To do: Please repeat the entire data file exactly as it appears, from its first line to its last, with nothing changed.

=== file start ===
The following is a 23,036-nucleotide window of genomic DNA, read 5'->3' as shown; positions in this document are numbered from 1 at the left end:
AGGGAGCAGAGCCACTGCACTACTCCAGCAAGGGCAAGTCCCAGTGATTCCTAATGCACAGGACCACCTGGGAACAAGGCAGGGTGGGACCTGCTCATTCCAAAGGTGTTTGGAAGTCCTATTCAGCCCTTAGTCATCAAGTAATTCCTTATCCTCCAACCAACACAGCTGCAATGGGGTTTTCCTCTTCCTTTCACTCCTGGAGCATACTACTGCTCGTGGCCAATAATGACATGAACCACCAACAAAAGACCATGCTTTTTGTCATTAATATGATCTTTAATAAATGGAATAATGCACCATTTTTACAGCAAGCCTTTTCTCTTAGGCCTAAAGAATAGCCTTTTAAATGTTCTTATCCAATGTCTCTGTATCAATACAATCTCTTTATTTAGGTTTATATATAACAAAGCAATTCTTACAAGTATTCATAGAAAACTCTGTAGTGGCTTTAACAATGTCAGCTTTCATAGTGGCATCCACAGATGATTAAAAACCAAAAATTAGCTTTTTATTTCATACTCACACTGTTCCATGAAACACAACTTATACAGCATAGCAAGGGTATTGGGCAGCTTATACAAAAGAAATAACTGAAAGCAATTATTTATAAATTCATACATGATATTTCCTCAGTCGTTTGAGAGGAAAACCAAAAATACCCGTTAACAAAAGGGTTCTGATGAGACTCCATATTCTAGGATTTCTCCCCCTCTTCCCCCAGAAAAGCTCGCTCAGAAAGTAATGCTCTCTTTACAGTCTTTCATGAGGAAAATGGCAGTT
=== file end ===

The following is a 23,036-nucleotide window of genomic DNA, read 5'->3' as shown; positions in this document are numbered from 1 at the left end:
AGGGAGCAGAGCCACTGCACTACTCCAGCAAGGGCAAGTCCCAGTGATTCCTAATGCACAGGACCACCTGGGAACAAGGCAGGGTGGGACCTGCTCATTCCAAAGGTGTTTGGAAGTCCTATTCAGCCCTTAGTCATCAAGTAATTCCTTATCCTCCAACCAACACAGCTGCAATGGGGTTTTCCTCTTCCTTTCACTCCTGGAGCATACTACTGCTCGTGGCCAATAATGACATGAACCACCAACAAAAGACCATGCTTTTTGTCATTAATATGATCTTTAATAAATGGAATAATGCACCATTTTTACAGCAAGCCTTTTCTCTTAGGCCTAAAGAATAGCCTTTTAAATGTTCTTATCCAATGTCTCTGTATCAATACAATCTCTTTATTTAGGTTTATATATAACAAAGCAATTCTTACAAGTATTCATAGAAAACTCTGTAGTGGCTTTAACAATGTCAGCTTTCATAGTGGCATCCACAGATGATTAAAAACCAAAAATTAGCTTTTTATTTCATACTCACACTGTTCCATGAAACACAACTTATACAGCATAGCAAGGGTATTGGGCAGCTTATACAAAAGAAATAACTGAAAGCAATTATTTATAAATTCATACATGATATTTCCTCAGTCGTTTGAGAGGAAAACCAAAAATACCCGTTAACAAAAGGGTTCTGATGAGACTCCATATTCTAGGATTTCTCCCCCTCTTCCCCCAGAAAAGCTCGCTCAGAAAGTAATGCTCTCTTTACAGTCTTTCATGAGGAAAATGGCAGTT